Ocular rosacea is an inflammation, noticed as a reddening of the whites of the eyes, which primarily affects people between age 30 and 60. It is more common in people with fair skin and light colored hair and eyes. Women who are going through menopause are vulnerable to ocular rosacea as is anyone with a tendency toward flushing or blushing. Women tend to experience ocular rosacea twice as much as men. Usually the condition develops by itself, but sometimes is experienced in combination with the skin version of rosacea.
Vitamins & Supplements
Ocular rosacea can affect the cornea of your eye, especially if you have dry eyes. Blepharitis, an inflammation of the eyelids, can also irritate the cornea.
- dry eyes
- eye redness
- burning, stinging or itchy eyes
- light sensitivity
- red, swollen eyelids
- recurrent eye styes
- recurrent conjunctivitis
Ocular rosacea is apparently caused by both genetic and environmental factors. Many of the following causes can aggravate skin rosacea, so they can aggravate ocular rosacea as well.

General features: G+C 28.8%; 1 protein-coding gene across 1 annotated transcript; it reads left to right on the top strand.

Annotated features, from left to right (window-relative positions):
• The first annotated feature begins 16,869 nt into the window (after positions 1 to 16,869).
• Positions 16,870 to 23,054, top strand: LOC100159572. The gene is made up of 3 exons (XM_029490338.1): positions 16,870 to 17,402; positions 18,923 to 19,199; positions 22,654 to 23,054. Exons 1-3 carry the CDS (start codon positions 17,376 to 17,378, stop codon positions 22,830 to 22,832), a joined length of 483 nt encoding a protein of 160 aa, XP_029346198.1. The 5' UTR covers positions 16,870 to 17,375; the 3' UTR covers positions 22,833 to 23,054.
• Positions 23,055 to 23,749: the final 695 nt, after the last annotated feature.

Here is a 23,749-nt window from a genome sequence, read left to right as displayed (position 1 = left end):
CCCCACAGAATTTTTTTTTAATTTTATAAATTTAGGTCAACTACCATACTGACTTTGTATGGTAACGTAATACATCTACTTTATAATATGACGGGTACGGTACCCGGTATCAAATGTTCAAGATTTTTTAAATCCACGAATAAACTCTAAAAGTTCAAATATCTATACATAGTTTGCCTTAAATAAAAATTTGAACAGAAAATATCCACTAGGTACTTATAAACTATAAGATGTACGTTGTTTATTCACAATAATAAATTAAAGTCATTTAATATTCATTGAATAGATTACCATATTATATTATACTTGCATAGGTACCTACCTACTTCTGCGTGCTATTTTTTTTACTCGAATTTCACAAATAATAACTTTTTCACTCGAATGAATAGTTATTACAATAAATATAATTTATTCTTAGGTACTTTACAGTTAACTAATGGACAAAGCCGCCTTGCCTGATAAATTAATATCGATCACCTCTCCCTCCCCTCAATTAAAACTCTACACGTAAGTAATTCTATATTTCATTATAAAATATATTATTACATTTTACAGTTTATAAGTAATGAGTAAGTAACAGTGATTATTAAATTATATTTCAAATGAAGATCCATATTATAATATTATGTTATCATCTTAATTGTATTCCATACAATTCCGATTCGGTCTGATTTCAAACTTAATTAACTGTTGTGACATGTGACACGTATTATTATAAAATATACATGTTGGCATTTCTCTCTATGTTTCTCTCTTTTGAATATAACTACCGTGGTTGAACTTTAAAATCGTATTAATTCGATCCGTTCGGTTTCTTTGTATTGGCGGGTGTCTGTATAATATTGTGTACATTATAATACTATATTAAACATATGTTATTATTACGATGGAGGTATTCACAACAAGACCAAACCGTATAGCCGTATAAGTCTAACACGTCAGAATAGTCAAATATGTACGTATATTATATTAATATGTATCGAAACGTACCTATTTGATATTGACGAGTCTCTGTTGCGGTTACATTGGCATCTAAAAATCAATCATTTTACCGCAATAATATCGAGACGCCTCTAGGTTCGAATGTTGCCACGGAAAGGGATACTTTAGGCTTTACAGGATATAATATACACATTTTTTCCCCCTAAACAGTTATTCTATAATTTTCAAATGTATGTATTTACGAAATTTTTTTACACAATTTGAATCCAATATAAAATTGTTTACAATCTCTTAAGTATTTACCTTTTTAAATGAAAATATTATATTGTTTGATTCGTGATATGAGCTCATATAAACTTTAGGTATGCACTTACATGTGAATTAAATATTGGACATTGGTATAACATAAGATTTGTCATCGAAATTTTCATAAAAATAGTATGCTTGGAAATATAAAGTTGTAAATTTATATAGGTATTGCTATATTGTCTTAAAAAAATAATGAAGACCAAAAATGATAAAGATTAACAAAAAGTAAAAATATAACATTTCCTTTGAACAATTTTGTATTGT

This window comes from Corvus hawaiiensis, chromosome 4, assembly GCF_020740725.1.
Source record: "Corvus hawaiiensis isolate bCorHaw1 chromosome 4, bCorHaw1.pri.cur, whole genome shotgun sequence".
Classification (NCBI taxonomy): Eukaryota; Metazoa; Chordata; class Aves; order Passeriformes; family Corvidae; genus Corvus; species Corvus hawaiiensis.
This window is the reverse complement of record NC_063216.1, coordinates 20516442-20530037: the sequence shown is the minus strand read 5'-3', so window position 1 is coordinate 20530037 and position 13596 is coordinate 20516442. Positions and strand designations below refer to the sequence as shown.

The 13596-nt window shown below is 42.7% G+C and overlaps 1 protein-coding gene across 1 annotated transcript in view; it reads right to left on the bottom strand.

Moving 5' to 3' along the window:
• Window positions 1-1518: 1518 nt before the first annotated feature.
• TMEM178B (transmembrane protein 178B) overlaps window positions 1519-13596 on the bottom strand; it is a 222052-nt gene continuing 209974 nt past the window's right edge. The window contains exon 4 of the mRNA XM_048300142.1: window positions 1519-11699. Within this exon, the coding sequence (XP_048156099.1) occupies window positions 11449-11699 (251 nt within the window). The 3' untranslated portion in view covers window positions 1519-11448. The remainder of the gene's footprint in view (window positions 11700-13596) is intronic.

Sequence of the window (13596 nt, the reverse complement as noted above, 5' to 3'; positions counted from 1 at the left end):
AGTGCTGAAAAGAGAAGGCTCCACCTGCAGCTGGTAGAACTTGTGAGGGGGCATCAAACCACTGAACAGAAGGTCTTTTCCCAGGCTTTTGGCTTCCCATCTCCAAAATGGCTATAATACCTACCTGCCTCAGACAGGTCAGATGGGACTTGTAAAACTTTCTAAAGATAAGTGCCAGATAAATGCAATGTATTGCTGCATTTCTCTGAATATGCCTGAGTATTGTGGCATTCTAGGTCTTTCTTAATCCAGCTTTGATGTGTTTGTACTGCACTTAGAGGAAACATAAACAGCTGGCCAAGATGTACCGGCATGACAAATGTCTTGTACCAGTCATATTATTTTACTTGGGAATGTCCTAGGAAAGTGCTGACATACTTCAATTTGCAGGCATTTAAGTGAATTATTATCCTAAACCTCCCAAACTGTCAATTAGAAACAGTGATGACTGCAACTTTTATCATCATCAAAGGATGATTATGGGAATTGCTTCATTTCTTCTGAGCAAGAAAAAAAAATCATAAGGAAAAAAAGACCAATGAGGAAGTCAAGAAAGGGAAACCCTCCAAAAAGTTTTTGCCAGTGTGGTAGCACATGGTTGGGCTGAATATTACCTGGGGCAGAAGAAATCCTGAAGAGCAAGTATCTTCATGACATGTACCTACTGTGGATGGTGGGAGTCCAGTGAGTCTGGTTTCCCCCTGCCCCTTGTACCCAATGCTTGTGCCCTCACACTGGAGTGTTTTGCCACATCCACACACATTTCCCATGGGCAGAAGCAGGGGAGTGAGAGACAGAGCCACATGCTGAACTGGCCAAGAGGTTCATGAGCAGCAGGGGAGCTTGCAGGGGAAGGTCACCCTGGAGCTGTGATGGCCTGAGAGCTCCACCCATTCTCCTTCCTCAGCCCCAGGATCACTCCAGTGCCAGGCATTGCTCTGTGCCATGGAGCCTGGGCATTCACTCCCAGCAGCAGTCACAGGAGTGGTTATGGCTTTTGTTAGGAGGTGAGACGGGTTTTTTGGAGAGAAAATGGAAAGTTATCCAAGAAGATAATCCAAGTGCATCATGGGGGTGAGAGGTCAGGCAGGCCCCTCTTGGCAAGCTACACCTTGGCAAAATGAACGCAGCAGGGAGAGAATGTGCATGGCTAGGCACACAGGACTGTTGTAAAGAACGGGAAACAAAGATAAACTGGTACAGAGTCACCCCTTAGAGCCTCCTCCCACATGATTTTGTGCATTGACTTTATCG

- hot caffeinated beverages
- spicy foods
- extreme heat or cold temperatures
- UV sunlight
- stress, anger
- strenuous exercise
- hot baths, saunas
- drugs that dilate blood vessels such as blood pressure medication
- also see drugs that harm the eyes
Conventional medicine offers no "cure" for ocular rosacea. Doctors may prescribe oral antibiotics for severe cases, retinoids, immunomodulators, or temporary use of oral corticosteroids. Artificial tears may be prescribed.
- keep your eyelids clean by gently washing them daily
- temporarily stop wearing contact lens while you have the condition
- avoid rubbing your eyes
- use a warm, wet washcloth as a compress, holding it in place till it cools. Repeat this several times a day
- at your computer, take frequent breaks and don't forget to blink
- use a humidifier at home
- make sure your eye makeup is pure and non-irritating, preferably organic, and remove all makeup at night
- wear UV protecting sunglasses when outdoors
Diet & Nutrition
- Water drink plenty of water
- Fatty Acids preferably omega-3 essential fatty acids and/or specific anti-inflammatory omega-6 fatty acids such as those found in black currant seed and borage oils.
- Avoid hot spicy foods, alcohol and hot beverages
- Supplementation with research-proven nutrients and eyedrops that have been found to be helpful to supporting healthy vision and reducing inflammation naturally.
- Lifestyle and diet - see our recommendations to support eye health for detailed information.